Thursday, May 14, 2015

California: Flora

The appropriately named "powderpuff" flower.
Canadian winters are long and, in our region of Ontario, completely kill any and all flowers. By March, my eyes are hungry for those splashes of colour and vibrant life. On our trip to California, I was treated to a banquet of glorious flowers.

This post will be (mostly) wordless, except where I tell you the names of the plants, if I can find them.


These were found in areas left wild -- not irrigated -- and are likely native to California. Most of them are succulents. I tried my best to identify them, but was overwhelmed by the great variety of such plants! You may do your own sleuthing here.

Wild plant found in the chaparral (rough bush area) close to the beach.
Cholla cactus flower
A succulent in either the ice plant or crassula family.
They remind me of anemones. You can see the droplets of water clinging to the hairs.
Another plant in the same family.
The leaves look like beans.

The grounds at our timeshare were irrigated, but most of the plants are, nevertheless, well suited to the climate. So many visitors to the resort (Newport Coast Villas) that guests may attend a "horticulture walk" which is run weekly. We did (of course).

Our guide began his spiel by saying, "I'm no botanist." And, sure enough, there were many, many plants that he could not identify. He also mentioned that southern California has a climate similar to the Mediterranean -- think Italy and Greece. Many of the plants are native to those regions.

I do not know what this plant is called.
Mexican bush sage -- so velvety!
Mexican bush sage
Date palm buds
Giant birds of paradise
The more common "regular" bird of paradise. I have never seen their blooms in such perfect condition before.
The coral-like succulent in the centre is call "fire sticks."
The Mexican coral tree. These did not seem to be thriving all that well
 (most of the leaves were gone), but that may have been a seasonal thing.
Eucalyptus trees have a distinctive "shedding" bark. 
A unique variety of agave that grows on a stem.
I could not find a name for this ugly-beautiful plant with leaves shaped like elephant ears and
a trunk that looks like a spinal cord.
Pride of Madeira -- these make a lovely bush of purpley-blue flowers.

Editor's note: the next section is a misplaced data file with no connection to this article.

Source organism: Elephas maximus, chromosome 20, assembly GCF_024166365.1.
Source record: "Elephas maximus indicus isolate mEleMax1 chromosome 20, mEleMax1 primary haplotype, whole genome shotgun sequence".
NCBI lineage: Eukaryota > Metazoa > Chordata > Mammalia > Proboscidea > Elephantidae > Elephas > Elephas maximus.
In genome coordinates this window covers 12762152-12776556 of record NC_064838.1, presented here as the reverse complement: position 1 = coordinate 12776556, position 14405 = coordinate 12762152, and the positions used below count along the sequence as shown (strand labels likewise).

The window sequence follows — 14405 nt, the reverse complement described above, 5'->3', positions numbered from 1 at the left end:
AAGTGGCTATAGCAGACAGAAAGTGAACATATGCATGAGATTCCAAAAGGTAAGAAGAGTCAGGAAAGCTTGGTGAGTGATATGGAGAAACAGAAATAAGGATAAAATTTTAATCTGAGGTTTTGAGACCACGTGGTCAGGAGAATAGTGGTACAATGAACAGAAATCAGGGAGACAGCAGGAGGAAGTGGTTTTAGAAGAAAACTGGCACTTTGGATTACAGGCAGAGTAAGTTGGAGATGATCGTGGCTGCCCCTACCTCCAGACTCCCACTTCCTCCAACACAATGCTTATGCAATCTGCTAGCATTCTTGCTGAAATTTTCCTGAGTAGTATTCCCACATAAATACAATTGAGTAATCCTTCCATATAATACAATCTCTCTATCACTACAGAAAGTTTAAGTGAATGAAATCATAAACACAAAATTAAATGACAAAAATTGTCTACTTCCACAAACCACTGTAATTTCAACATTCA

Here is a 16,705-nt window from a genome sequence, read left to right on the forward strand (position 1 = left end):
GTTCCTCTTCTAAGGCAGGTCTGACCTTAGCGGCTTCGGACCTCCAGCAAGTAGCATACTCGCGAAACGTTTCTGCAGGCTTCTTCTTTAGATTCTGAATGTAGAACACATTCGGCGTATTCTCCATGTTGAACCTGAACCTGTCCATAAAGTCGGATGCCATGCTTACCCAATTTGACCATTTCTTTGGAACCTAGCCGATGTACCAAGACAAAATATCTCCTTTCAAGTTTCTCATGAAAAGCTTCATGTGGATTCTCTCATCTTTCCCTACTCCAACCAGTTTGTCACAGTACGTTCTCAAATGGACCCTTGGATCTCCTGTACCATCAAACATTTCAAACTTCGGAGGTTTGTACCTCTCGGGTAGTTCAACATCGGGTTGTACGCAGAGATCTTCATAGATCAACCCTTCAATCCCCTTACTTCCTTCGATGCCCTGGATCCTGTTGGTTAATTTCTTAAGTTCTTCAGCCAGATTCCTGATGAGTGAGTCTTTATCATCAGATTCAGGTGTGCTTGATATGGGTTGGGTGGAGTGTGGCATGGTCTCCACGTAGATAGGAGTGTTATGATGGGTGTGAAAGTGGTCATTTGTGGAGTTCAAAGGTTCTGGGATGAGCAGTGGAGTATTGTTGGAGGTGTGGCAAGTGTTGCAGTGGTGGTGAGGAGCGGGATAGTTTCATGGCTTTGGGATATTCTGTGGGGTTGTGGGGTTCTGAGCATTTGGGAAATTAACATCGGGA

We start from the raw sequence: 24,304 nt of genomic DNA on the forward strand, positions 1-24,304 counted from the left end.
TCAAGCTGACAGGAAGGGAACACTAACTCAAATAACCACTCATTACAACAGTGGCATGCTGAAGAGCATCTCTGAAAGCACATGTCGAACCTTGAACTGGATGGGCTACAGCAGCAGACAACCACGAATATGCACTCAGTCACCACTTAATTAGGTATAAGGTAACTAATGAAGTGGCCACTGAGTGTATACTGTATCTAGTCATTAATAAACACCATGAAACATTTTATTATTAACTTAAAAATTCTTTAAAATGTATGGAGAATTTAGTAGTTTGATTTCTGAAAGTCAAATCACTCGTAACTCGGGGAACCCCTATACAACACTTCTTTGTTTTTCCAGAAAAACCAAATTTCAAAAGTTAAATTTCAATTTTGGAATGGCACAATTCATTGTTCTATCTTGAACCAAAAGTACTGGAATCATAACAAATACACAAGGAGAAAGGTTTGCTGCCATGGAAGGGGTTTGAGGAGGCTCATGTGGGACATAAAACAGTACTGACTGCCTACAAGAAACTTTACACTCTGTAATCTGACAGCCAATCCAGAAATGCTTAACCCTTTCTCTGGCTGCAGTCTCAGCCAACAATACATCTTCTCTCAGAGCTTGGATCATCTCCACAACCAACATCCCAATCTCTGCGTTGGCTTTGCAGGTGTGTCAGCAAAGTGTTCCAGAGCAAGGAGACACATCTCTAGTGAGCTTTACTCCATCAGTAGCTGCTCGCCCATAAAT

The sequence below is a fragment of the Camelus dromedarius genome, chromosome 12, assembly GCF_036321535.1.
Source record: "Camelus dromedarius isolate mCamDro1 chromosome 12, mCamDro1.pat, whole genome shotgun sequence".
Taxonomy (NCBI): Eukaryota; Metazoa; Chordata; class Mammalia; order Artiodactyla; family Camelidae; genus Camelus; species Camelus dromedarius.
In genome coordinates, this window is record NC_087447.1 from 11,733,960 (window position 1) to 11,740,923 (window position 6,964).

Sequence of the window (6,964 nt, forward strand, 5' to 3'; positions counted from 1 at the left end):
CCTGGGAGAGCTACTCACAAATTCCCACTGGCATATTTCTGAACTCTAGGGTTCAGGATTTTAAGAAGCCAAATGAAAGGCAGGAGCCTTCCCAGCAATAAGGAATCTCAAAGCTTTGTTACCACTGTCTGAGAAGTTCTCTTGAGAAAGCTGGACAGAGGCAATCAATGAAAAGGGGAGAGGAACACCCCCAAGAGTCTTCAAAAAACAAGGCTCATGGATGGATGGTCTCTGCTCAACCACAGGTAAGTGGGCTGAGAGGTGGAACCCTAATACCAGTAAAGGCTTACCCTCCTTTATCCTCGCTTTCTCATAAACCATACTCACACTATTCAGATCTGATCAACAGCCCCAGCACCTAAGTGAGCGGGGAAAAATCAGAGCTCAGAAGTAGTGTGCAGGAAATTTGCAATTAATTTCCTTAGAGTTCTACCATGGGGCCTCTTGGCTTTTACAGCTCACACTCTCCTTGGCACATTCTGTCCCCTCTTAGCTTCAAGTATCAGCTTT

Native to the Canary Islands, this tree looks like a child's drawing of a palm tree. Or something out of Dr. Seuss.
A close-up of the dragon tree's fronds. Rather claw-like, aren't they?
We also saw plenty of readily recognized plants and flowers: palm trees, irises, oregano, snapdragons, lavender, and geraniums, to name a few.


The mission grounds are carefully tended, but I do not know if they were irrigated. But, again, many of these plants are drought-hardy, suitable for xeriscape gardens.

I believe these are unripe oranges.
Bougainvillea. The red "petals" are actually leaves; the small white flowers are on stems in the centre of each cluster.
No idea what these are, but aren't they glorious?
A gigantic agave, surrounded by succulents.
Grape flowers. I had never seen grape flowers before.
It was so hot under the sun that the shade under this arbor was very welcome!
The trunks of the vines; I can't imagine how old they are.
Close up of the texture of the vines. Beautiful.
Water lily. There were not a lot of fountains on the grounds, but this one was lovely.
There was a small open-air market on our way back to the car. These artichokes were on display -- aren't they stunning?
We came back to Ottawa and the trees had finally gained their pale coats of green; spring flowers were just starting to bud. 

No comments:

Post a Comment

What did you think? Any comments?

Related Posts

Related Posts Plugin for WordPress, Blogger...